Superman III is a 1983 superhero comedy, action film that was directed by Richard Lester, and it serves as a third installment in the much-beloved Christopher Reeve Superman franchise. The film stars Christopher Reeve, Richard Pryor, Jackie Cooper, Marc McClure, Annette O'Toole, Annie Ross, Pamela Stephenson, Robert Vaughn, and Margot Kidder.
Gus Gorman (Richard Pryor), a chronically unemployed loser, gets a job working for Robert Webster (Robert Vaughn), who secretly wants to take over the world. Meanwhile, Clark Kent (Christopher Reeve) convinces his boss at the Daily Planet, Perry White (Jackie Cooper), to allow him to return to his hometown of Smallville so he can attend his high-school reunion.
Webster tricks Gus into giving Clark a lump of crude Kryptonite, which causes Clark to start behaving erratically. As Superman, he soon does a bunch of strange things like straightening up the Leaning Tower of Pisa, blowing out the Olympic flame and causing all sorts of chaos around the world. Superman falls into a severe fit of depression before the effects of the Kryptonite causes an evil clone of Superman to form and engage in a fight to the death with Clark Kent.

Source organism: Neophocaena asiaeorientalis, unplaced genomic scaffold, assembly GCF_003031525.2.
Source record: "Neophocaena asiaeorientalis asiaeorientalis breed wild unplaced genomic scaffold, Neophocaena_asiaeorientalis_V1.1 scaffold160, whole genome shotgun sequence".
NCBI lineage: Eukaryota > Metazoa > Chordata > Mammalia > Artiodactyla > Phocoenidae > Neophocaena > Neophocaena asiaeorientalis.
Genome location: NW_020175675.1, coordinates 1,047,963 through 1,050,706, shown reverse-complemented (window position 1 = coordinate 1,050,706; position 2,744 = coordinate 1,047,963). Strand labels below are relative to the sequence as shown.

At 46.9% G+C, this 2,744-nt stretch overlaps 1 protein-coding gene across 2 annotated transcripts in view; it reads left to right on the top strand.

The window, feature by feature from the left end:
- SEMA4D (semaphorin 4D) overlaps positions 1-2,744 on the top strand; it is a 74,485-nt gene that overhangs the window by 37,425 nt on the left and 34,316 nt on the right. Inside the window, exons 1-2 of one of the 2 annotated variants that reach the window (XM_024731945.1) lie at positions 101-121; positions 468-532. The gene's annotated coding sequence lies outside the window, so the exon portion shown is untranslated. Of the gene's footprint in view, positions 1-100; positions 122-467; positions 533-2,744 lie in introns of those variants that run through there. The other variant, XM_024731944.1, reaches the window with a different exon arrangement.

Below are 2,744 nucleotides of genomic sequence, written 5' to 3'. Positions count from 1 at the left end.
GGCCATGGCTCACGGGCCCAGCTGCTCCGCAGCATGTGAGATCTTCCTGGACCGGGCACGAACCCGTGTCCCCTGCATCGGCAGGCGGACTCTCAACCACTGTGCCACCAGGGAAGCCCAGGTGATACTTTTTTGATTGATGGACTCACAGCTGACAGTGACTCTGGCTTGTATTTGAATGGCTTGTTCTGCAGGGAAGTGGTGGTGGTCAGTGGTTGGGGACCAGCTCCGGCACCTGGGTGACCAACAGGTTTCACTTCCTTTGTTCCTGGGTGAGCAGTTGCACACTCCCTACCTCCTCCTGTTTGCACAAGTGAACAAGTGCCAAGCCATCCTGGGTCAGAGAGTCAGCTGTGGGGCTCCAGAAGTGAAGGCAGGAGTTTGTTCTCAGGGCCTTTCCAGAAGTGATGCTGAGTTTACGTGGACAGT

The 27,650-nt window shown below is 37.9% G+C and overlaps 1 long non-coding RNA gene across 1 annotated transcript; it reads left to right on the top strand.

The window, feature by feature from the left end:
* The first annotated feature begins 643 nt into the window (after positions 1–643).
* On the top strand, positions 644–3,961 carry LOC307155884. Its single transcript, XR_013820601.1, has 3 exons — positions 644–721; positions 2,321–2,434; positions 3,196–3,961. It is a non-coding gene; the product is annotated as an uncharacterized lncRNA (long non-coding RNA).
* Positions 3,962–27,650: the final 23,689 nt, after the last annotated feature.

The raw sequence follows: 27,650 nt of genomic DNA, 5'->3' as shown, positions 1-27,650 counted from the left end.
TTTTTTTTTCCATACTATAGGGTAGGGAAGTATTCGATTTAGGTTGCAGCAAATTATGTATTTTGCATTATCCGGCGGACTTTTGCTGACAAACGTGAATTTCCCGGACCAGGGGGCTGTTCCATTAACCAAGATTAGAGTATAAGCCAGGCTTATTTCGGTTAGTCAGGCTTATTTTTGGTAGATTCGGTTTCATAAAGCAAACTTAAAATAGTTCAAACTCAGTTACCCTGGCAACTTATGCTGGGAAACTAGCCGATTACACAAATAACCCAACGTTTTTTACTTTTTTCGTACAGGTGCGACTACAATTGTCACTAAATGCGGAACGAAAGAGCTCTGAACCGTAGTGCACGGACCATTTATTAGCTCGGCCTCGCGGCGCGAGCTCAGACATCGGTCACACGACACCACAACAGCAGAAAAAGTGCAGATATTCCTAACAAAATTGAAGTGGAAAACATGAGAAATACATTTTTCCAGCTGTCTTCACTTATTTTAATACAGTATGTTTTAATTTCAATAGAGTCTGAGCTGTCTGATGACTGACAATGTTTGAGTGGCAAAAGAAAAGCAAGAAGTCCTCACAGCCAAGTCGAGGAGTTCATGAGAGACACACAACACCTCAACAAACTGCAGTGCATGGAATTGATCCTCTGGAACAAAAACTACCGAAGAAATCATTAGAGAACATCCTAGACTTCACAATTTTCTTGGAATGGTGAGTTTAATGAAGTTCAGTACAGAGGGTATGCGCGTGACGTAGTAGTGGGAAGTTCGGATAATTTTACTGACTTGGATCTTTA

Clark eventually manages to kill the evil Superman and regain his identity. Superman then confronts Webster, only for a supercomputer that Gus helped Webster construct to go berserk and start attacking him. Gus, realizing that Webster used him for his own nefarious purposes, helps Superman fight back against the computer and destroy it. Webster and his goons are arrested, while Superman takes Gus to West Virginia, where he helps him get a new job at a coal-mining plant.
Superman then fixes up the problems that he had caused earlier, before flying off into the sunset for further adventures.